Eastern Promises (DVD)

There was a time when the name David Cronenberg was synonymous with low-budget Canadian horror schlock that resorted to hiring an ex porn actress for marquee value. Thankfully, those days are long behind this gifted director who has matured into that rare blend of commercially viable cinematic artiste. With his last few films, Cronenberg has set out to probe the secrets that people keep. Whether they be the secrets of an ill mind, as in 2002’s magnificently haunting Spider, or those of a sordid past (A History of Violence) or, in his most recent undertaking, Eastern Promises, the omertà of the London-based Russian mob.

Starring Viggo Mortensen as Nikolai, the chauffeur/bodyguard of a Russian mob captain (Vincent Cassel) who is also the son of the local Don (played by the brilliantly restrained Armin Mueller-Stahl), Eastern Promises tells the story of Anna, a British midwife (Naomi Watts) who finds herself caught up an escalating mystery when she tries to track down the relatives of an underage Russian prostitute who died during childbirth. Armed with the young girl’s diary that detailed her liaisons with members of the Vory V Zakone Russian criminal brotherhood, Anna’s altruistic quest eventually leads her into a hornet’s nest of prostitution, smuggling and drugs which places her, her mother, Russian-émigré uncle, as well as the surviving infant, in mortal jeopardy. Along the way, the story feeds off the ambiguity surrounding Nikolai. Is he Anna’s only saviour, or yet another cog in a well oiled and bloody machine.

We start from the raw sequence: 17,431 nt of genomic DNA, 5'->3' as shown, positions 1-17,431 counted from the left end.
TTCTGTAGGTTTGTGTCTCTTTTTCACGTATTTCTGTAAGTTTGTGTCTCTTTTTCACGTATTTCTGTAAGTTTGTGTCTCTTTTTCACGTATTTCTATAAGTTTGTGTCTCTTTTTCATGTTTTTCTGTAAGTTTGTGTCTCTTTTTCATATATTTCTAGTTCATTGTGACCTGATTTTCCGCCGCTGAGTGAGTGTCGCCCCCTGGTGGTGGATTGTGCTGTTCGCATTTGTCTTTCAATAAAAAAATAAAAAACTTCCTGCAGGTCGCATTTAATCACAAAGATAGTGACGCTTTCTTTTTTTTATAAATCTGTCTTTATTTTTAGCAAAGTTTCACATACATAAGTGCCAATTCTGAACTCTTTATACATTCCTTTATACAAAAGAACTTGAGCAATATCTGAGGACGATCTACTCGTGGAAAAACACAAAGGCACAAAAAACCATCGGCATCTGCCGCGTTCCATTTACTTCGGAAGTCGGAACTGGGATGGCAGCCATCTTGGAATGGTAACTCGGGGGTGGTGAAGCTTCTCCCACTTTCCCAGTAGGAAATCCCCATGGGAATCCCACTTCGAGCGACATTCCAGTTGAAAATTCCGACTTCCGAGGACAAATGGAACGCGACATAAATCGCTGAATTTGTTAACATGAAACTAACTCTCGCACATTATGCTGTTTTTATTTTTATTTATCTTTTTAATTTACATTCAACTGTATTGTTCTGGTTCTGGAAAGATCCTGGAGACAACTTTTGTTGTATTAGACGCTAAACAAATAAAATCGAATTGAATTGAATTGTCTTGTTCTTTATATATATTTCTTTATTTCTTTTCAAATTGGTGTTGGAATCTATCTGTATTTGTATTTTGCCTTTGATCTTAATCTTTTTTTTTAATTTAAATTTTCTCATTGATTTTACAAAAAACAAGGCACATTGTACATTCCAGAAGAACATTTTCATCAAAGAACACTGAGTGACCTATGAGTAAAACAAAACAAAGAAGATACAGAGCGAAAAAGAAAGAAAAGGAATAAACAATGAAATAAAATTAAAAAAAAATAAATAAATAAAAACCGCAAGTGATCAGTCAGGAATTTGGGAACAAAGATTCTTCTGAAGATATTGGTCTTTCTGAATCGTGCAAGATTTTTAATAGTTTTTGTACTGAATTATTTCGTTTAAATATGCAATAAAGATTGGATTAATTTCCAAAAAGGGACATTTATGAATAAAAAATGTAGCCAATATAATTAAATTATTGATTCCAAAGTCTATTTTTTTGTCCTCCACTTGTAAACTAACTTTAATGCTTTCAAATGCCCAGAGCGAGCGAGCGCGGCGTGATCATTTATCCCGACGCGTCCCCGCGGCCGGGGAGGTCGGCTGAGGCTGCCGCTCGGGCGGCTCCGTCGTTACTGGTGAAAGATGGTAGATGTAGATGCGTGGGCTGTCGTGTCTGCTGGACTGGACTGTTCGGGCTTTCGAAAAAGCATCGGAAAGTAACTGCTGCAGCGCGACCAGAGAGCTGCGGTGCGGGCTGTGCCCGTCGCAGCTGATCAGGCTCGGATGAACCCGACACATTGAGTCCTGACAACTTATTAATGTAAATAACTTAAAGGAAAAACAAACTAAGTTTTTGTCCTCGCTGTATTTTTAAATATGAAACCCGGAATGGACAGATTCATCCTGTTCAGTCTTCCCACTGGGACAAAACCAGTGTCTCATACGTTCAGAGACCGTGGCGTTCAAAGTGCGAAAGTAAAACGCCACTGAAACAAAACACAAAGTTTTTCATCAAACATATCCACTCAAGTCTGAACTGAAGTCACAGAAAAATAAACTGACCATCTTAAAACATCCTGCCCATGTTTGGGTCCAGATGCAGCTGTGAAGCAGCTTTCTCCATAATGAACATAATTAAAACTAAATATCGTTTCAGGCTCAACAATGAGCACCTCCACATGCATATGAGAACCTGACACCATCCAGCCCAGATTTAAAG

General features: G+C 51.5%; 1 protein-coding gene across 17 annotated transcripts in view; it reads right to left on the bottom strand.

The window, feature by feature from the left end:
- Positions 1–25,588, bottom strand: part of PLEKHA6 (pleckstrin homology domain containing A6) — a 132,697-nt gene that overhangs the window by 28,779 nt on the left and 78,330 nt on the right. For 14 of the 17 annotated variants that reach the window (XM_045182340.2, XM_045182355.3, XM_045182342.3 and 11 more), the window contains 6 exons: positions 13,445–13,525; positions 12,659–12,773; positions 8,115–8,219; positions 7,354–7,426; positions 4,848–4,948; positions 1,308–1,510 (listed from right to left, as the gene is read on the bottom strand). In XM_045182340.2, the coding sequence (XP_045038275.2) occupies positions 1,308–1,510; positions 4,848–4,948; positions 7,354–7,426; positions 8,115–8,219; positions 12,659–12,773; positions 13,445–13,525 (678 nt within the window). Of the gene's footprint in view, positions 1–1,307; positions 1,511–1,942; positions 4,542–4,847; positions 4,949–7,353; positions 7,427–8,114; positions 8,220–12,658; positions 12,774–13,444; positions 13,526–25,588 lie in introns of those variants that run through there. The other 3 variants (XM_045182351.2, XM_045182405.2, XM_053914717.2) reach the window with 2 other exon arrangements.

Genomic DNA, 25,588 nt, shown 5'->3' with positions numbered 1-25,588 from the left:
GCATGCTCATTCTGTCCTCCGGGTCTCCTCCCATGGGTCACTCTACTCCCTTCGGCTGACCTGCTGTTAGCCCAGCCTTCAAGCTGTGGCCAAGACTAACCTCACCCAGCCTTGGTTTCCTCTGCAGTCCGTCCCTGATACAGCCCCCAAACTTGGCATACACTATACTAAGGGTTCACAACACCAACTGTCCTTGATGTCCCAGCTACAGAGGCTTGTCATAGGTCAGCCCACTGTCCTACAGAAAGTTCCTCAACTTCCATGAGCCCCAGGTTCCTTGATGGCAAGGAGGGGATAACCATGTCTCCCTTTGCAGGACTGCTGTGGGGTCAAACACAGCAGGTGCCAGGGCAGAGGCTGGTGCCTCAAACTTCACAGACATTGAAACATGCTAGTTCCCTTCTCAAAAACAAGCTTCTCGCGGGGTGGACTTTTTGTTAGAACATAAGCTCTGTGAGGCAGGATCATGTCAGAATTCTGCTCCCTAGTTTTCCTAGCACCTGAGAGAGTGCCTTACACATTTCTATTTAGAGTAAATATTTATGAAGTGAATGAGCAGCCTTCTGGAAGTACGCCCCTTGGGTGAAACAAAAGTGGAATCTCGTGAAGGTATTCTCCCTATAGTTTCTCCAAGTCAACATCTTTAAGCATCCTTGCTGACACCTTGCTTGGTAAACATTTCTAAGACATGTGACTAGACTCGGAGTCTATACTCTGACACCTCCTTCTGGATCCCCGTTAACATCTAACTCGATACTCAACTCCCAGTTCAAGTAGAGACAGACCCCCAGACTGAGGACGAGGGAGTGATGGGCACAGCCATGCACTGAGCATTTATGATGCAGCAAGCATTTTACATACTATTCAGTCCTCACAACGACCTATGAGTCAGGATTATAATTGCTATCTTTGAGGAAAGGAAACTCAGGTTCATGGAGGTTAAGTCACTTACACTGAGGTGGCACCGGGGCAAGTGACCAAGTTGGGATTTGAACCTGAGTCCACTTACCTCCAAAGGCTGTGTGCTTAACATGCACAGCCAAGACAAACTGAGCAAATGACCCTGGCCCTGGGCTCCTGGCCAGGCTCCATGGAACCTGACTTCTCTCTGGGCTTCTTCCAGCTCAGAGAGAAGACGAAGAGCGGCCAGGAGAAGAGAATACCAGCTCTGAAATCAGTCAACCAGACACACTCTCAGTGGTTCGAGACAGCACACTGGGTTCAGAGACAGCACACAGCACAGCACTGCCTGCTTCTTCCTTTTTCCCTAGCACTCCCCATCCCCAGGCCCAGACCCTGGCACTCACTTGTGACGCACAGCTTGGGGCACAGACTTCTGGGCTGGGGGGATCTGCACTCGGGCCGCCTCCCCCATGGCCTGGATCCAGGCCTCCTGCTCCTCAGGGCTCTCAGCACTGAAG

Unlike most crime dramas, Eastern Promises doesn’t so much concern itself with the goings on of a crime syndicate as it does with probing the inner machinations of the characters that comprise the gang. Cronenberg is careful to hone in on human vices, the evil of the human heart, and the fears and passions of ordinary people living ordinary lives. He also knows how to deliver a brutal fight scene that will sear itself into the memories of viewers for a long time to come. By the time the credits roll, the audience will have witnessed a story that is as compelling as it is violent, and yet strangely reaffirming - undoubtedly exactly what Cronenberg set out to achieve. Yes, he’s come a long way from the days when he traded in exploding heads and parasites emerging from armpits, and cinema is much richer as a result.

EXTRAS * A very poor turnout indeed for such an extraordinary film. There are no deleted scenes and no director's commentrary, just two quite ordinary featurettes: the first has interviews with the cast and crew (Secrets & Stories), and the second is a short piece about tattoos in the Russian mafia (Marked for Life).

Stuart O'Connor is the Managing Editor of Screenjabber, the movie review website he co-founded with Neil Davey far too many years ago. He likes all genres, as long as the film is good (although he does enjoy the occasional bad "guilty pleasure"), and drinks way too much coffee.

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